The Temptation in the Wilderness


W.E.B. Du Bois


December 1, 1924

There was a man standing in the Wilderness. He was black and thin; his clothes were shabby but his eyes burned toward heaven.

Then was Jesus led up of the Spirit into the wilderness to be tempted of the devil.

O wide was the wilderness and tangled — dark and full of sounds and silences. He could not understand it — he could not see it — he could not. It was full of beasts, of ugly thoughts, of awful memories. In his hand he was holding a book — he was filled with the Word of God — yet the Word was silence to him. He was twenty years young and the Wilderness stretched from his High Hill of Graduation down yonder to the low gates where one might see the Valley of the Shadow of Death.

And when he had fasted forty days and forty nights, he was afterward an hungered.

And when the tempter came to him he said, If thou be the Son of God, command that these stones be made bread.

Bread? Bread and butter! Yes, he must earn it. The days of the years of his childhood were past. He must turn stones into bread — not into great cathedrals, into tall temples, into bridges that fly from cloud to cloud — but bread, bread alone — but Life, Joy, the Right to think and do and be. And then the vision came — work and home and wife and child — one woman — young and beautiful; in silk and jewels; with fingers as soft as her voice. He smiled at the devil wanly:

But he answered and said, It is written, Man shall not live by bread alone, but by every word that proceedeth out of the mouth of God.

Ten years with slow and stately tread pass by. The black man grows and his work grows. The half-filled, ever hungry soul unmarried. The devil is a long, lean man, tailored and groomed:

And the devil, taking him up into a high mountain, showed unto him all the kingdoms of the world in a moment of time.

And the devil said unto him, All this power will I give thee, and the glory of them: for that is delivered unto me; and to whomsoever I will I give it.

If thou therefore wilt worship me, all shall be thine.

The Kingdoms of the world! The glory of them; like a thread of silver Piccadilly melts into the Strand; like a thread of gold, the Champs Elysées slip to the Bois; Broadway thunders through its canons; the Prado burns and sings. Above them tower Milan, Woolworth, Taj Mahal, Alhambra and the Opera. North is pine and ice and fur; west is orange and gold; east is oak and silver; south is palm and sea and fire. All amidst them are jewels and silk, color and curve, music and dance, dream and tale, knowledge and cunning. Ah, the Kingdoms of the World.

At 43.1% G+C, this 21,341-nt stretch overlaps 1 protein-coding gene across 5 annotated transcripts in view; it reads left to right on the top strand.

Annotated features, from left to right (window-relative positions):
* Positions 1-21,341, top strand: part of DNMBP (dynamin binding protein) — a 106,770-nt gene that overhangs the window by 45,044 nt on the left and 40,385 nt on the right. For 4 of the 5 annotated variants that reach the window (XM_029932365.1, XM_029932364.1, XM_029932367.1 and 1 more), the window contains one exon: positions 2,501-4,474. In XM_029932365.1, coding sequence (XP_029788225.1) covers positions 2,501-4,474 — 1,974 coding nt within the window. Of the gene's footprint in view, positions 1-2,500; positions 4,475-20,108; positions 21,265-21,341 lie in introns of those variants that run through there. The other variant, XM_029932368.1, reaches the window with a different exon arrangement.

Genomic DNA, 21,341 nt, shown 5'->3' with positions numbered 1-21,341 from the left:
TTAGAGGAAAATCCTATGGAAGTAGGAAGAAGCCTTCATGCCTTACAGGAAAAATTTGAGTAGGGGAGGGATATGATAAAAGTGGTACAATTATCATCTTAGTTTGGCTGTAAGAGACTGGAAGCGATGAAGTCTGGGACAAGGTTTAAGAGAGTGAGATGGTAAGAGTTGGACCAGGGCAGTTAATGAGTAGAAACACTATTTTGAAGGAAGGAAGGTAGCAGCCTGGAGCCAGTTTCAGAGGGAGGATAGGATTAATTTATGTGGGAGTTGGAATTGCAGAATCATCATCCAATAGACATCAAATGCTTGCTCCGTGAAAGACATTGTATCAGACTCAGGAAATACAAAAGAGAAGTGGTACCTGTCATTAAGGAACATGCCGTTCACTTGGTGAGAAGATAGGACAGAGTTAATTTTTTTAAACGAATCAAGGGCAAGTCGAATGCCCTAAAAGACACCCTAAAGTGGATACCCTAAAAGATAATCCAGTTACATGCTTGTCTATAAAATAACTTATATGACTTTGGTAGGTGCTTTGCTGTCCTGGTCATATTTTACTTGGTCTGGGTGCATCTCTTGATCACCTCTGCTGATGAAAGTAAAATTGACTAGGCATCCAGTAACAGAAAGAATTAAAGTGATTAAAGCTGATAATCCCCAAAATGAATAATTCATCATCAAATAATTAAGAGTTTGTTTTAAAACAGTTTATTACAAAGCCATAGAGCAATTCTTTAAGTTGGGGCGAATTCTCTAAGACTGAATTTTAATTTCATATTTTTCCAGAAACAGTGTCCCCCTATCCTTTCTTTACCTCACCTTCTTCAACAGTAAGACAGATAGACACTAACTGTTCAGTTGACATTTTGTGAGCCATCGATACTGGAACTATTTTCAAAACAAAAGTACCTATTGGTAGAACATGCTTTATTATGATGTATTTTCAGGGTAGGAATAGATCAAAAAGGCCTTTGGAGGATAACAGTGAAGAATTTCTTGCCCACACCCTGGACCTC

And suddenly the glory faded. And suddenly all was dirt and pain and blood; and hate and horror. Which was God and who and what and why? The devil spread his hands. “I am God” he said.

And Jesus answered and said unto him, Get thee behind me, Satan:

Then the devil taketh him up into the holy city, and setteth him on a pinnacle of the temple.

And saith unto him, If thou be the Son of God, cast thyself down: for it is written, He shall give his angels charge concerning thee; and in their hands they shall bear thee up, lest at any time thou dash thy foot against a stone.

The black man was forty and older and thinner. He stared into the Valley of the Shadow of Death. Was he really one of the sons of God? Did his father’s angels have charge over him?

Miracles? Were not they the answer? Must not God himself and his angels come more quickly to earth, to settle this awful problem of color and race? How simple. Sow to work. Call God. Come down as a mighty prophet, revealing seer, sacrificing saviour. And yet—was it fair to call a busy God, to tempt him from His own work? Perhaps he too was being crucified? He stared at the devil. The devil was a priest in robe and mitre chanting long prayers.

Jesus said unto him, It is written again, Thou shalt not tempt the Lord thy God.


For attribution, please cite this work as:
Du Bois, W.E.B. 1924. “The Temptation in the Wilderness.” The Crisis 291 (29): 58.